Israel rejects UN proposal for joint Gaza flotilla probe with U.S. and Turkey
Prime Minister Netanyahu tells Ban Ki-moon: Investigation of the facts must be carried out responsibly and objectively.
Israel rejected on Sunday a proposal by United Nations Secretary-General Ban Ki-moon for an international investigation into its deadly raid on a Gaza-bound aid ship and said it had the right to launch its own inquiry.
"We are rejecting an international commission. We are discussing with the Obama administration a way in which our inquiry will take place," Michael Oren, Israel's ambassador to Washington, said on the U.S. TV program "Fox News Sunday".
The UN chief had suggested establishing a panel that would be headed by formerNew Zealand prime minister Geoffrey Palmer and include representatives from Turkey, Israel and the United States, an Israeli official said earlier in Jerusalem.
Netanyahu discussed the proposal for a multinational panel with Ban in a telephone call on Saturday but told cabinet ministers from his right-wing Likud party on Sunday that Israel was exploring other options, political sources said.
"I told [Ban] that the investigation of the facts must be carried out responsibly and objectively," Netanyahu told ministers. "We need to consider the issue carefully and level-headedly, while maintaining Israel's national interests as well as those of the Israel Defense Forces."
The prime minister said he told Ban that some of the passengers aboard the stormed the Mavi Marmara were members of an extremist terror-backing Turkish organization. He stressed that any investigation into the event should determine who organized these extremists, who funded them and supplied them with equipment, and how they ended up on the ship.
Netanyahu also discussed the Israeli blockade on Gaza, saying that discussions surrounding the easing of the blockade had begun before the flotilla ever set sail.
"Our desire is to facilitate the transfer of civilian and humanitarian goods to the civilian population, while preventing the transfer of weapons and warfare materials." He added that "the provocative flotilla will not stop us from discussing this, and we are considering proposals on the topic made by friendly nations."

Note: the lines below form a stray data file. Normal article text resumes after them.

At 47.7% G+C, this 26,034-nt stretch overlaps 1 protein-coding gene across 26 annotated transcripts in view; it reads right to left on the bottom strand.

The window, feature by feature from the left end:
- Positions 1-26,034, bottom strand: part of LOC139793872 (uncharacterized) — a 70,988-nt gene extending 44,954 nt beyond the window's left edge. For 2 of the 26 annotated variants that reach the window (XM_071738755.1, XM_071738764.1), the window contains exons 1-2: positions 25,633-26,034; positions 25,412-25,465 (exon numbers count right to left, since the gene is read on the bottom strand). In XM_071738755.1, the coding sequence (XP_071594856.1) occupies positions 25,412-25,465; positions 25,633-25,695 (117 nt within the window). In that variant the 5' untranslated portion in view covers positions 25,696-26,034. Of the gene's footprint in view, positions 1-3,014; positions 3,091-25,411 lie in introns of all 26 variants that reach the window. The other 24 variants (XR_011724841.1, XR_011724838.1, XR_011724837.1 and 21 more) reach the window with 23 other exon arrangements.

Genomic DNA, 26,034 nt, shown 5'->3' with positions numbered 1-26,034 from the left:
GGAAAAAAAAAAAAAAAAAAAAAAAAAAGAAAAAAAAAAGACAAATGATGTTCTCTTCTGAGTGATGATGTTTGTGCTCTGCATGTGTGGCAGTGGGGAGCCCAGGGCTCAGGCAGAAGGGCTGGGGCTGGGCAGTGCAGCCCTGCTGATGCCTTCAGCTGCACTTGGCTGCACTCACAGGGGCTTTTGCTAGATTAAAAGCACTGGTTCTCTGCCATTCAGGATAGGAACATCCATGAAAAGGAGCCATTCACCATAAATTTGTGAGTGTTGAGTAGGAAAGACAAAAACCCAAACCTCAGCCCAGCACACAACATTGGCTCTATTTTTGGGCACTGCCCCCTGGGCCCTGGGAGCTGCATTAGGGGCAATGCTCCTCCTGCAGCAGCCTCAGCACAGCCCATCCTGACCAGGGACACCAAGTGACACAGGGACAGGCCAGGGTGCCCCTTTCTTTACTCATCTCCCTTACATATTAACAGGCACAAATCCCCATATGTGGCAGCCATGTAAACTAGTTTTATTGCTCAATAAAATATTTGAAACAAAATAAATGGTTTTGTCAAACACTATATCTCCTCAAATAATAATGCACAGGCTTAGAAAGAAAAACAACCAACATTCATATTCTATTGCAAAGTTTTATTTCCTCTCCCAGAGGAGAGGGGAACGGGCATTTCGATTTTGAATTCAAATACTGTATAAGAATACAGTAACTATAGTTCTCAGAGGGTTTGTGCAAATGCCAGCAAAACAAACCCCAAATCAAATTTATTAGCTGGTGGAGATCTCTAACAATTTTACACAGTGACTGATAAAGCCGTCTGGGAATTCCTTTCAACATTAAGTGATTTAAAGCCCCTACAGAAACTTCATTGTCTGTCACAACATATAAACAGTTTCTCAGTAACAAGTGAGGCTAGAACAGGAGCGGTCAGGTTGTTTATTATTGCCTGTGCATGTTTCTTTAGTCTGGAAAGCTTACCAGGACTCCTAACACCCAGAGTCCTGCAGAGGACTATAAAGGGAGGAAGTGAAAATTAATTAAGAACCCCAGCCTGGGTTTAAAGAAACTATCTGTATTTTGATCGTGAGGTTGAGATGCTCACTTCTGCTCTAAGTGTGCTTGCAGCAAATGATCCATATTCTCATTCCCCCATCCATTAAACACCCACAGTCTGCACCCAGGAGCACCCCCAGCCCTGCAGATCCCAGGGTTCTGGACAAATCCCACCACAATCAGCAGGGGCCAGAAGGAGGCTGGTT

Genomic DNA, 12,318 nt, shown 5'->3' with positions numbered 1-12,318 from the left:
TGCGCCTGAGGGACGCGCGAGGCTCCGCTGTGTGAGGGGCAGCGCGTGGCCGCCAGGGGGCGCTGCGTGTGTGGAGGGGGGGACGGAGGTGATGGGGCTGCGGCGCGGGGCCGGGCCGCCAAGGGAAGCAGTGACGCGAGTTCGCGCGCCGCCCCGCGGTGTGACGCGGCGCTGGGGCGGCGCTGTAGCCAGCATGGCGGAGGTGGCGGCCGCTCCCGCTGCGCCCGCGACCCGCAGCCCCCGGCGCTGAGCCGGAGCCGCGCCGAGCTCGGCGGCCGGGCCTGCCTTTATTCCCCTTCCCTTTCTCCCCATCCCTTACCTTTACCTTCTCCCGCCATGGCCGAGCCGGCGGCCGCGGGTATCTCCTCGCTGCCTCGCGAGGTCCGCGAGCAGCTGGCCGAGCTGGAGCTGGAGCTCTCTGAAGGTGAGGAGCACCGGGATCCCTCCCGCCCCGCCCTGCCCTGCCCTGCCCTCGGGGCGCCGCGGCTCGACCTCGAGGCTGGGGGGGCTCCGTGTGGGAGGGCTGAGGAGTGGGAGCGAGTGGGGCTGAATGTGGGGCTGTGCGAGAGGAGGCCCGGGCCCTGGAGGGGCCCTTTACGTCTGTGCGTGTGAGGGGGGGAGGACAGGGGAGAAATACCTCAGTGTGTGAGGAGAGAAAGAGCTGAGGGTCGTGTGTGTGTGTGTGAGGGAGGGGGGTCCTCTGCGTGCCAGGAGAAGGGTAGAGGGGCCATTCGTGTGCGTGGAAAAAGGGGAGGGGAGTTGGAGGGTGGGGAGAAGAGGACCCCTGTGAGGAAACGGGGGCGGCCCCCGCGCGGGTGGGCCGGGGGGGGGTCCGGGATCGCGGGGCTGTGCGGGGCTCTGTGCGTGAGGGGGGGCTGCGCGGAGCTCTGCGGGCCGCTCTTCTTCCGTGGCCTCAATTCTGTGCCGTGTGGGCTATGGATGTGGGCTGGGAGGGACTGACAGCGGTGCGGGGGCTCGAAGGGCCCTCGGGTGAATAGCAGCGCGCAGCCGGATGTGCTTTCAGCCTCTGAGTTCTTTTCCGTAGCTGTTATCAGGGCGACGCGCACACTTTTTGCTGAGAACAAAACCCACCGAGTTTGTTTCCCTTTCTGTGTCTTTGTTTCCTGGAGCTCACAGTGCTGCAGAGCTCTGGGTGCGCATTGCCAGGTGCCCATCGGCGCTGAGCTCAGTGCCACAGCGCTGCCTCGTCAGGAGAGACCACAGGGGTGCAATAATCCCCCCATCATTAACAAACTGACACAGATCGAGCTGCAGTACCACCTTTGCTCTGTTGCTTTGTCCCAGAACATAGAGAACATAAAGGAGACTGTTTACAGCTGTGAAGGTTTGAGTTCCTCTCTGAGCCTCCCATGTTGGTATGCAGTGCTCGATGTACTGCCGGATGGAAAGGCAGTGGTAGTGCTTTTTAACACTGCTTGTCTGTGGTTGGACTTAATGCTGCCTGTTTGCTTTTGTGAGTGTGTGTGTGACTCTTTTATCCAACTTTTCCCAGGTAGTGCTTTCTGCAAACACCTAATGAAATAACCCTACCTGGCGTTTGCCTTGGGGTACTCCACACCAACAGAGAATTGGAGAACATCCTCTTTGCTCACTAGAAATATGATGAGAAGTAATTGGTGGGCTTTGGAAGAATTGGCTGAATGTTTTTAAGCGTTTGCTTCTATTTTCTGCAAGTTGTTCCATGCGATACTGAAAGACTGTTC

The prime minister further told the cabinet that he spoke with U.S. Vice President Joe Biden over the weekend as well as the prime ministers of Greece and Bulgaria.
Nine Turks were killed on Monday in the Israeli commando raid on the Mavi Marmara, part of a six-vessel convoy that set out to challenge an Israeli-led blockade.
Israel has said its troops used lethal force in self-defense after they were set upon by pro-Palestinian activists wielding clubs and knives.
Israeli leaders have spoken publicly about setting up an internal investigation with foreign observers into the interception of the Turkish-flagged ship off the coast of Gaza, an enclave run by Hamas Islamists who oppose Western-backed Palestinian President Mahmoud Abbas's peace efforts with Israel.
"Israel is a democratic nation. Israel has the ability and the right to investigate itself, not to be investigated by any international board," Oren said.
Turkish Foreign Minister Ahmet Davutoglu, speaking on CNN, said Ankara would insist on an independent commission and suggested that Israel's rejection of an international inquiry showed it wanted to cover up the facts of the raid.
"We want to know the facts. If Israel rejects this, it means it is also another proof of their guilt. They are not self-confident to face the facts," he said.
Turkey's relations with Israel, once a close ally, have soured badly since the deadly raid.
Israel's navy boarded another ship carrying aid and pro-Palestinian activists to Gaza on Saturday. Its interception of the Irish-owned MV Rachel Corrie ended without violence following diplomatic efforts to avoid bloodshed.
"I want to pay tribute to the crew of the Rachel Corrie for demonstrating in no uncertain terms their peaceful intentions," Irish Foreign Minister Micheal Martin told Irish public radio RTE. "We of course communicated that relentlessly to the Israeli authorities."
An Israeli official said Israel wanted to establish whether the Turkish government had sponsored the Mavi Marmara, where the strength of the resistance to the boarding party appeared to have caught the Israeli military off guard. Israel has said seven of its troops were wounded.
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